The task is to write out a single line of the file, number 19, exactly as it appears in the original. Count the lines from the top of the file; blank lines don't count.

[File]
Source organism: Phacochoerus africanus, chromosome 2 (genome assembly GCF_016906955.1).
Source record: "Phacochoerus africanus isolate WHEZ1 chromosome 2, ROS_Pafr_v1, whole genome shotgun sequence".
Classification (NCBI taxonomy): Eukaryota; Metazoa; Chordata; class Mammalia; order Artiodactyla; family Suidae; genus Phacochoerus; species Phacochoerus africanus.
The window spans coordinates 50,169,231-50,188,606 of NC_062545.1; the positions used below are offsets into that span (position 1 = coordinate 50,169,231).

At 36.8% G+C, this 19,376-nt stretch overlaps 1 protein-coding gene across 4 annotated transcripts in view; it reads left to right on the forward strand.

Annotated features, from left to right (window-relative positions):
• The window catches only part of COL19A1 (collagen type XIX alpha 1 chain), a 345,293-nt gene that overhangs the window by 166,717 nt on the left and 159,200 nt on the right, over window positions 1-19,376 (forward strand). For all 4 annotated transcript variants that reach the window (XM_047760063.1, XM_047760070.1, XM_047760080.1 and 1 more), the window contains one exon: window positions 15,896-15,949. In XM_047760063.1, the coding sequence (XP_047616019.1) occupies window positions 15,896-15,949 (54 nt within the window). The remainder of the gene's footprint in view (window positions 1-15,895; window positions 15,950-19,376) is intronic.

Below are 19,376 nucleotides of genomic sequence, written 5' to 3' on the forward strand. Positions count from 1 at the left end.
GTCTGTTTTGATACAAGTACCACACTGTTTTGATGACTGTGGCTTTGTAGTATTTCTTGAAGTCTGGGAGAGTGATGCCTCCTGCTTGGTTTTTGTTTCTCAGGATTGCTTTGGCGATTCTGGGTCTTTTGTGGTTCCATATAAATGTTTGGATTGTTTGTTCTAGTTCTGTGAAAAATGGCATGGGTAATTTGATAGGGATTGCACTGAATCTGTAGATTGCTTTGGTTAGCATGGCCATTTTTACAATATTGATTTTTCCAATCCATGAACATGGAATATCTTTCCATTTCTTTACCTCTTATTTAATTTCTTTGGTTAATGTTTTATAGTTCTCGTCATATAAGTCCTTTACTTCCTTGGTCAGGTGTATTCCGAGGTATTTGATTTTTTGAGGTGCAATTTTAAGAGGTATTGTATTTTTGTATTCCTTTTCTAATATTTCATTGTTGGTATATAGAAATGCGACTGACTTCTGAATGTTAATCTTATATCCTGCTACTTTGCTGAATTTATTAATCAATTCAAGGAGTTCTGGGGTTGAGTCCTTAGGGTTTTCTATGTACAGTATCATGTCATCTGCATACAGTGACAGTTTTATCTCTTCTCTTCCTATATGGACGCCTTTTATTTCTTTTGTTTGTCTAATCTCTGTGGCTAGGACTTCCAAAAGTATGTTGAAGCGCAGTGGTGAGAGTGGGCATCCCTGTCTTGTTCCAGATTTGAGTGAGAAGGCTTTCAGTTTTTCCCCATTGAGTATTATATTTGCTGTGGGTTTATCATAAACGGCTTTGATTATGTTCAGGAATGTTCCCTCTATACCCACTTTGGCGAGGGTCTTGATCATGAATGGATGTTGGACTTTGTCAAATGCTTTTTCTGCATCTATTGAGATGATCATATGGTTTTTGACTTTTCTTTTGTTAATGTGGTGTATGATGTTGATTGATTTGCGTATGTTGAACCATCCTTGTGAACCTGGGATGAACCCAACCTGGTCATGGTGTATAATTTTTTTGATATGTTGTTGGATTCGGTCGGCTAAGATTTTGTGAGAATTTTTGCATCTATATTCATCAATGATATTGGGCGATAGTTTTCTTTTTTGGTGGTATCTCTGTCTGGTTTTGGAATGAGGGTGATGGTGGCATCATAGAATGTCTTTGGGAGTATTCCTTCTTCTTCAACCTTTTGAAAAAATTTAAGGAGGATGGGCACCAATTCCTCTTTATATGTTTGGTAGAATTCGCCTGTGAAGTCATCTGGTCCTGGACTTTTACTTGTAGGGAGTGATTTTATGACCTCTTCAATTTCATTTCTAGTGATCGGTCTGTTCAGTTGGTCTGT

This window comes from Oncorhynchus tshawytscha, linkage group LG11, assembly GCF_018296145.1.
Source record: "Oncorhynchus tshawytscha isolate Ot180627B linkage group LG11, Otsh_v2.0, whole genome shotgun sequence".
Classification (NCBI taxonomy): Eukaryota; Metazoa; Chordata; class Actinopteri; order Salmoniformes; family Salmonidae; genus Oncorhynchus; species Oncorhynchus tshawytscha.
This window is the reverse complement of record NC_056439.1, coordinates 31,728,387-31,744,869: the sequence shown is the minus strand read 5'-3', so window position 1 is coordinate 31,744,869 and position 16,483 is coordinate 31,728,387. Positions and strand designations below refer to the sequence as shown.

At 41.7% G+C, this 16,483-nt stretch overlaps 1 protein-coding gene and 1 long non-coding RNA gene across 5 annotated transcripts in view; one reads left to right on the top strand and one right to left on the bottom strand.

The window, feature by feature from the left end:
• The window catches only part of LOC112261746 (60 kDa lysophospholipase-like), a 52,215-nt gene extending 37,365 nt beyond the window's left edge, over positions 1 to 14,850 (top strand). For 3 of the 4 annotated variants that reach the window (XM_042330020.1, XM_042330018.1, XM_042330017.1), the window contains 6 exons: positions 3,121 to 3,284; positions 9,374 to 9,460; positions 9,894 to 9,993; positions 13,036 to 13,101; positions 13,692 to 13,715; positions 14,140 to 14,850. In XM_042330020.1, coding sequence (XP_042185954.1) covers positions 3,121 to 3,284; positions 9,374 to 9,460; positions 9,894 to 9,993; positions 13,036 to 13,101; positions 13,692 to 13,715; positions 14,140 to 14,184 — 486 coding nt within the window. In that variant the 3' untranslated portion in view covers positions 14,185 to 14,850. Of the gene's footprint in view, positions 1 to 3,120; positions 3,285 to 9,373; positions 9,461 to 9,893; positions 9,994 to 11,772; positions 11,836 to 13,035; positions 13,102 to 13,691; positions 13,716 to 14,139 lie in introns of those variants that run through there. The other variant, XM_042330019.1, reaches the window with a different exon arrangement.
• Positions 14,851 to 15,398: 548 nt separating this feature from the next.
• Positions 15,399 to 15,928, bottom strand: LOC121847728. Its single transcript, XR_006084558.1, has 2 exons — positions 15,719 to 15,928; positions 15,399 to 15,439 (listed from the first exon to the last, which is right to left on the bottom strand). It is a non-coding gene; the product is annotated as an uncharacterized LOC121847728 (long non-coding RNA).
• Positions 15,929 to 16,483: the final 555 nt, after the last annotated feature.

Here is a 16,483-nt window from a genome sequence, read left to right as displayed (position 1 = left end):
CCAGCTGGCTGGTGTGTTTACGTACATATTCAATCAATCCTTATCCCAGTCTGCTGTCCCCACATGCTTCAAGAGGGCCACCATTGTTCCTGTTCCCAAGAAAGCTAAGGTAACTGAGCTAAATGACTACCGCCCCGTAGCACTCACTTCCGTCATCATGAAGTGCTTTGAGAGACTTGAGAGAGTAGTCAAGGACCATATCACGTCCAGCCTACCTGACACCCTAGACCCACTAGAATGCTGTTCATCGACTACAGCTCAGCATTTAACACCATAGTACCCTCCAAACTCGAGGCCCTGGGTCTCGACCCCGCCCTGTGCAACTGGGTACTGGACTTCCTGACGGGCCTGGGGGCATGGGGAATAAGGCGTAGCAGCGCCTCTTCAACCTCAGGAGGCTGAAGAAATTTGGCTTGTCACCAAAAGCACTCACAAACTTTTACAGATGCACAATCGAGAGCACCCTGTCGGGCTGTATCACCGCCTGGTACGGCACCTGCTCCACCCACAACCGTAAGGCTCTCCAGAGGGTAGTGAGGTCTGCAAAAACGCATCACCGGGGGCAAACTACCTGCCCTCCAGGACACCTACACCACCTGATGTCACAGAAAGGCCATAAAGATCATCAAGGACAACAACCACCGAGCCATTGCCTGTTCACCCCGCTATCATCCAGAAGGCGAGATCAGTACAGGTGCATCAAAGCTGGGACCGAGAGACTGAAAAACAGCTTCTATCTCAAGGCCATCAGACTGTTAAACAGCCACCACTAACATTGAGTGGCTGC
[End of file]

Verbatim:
• Positions 15,929 to 16,483: the final 555 nt, after the last annotated feature.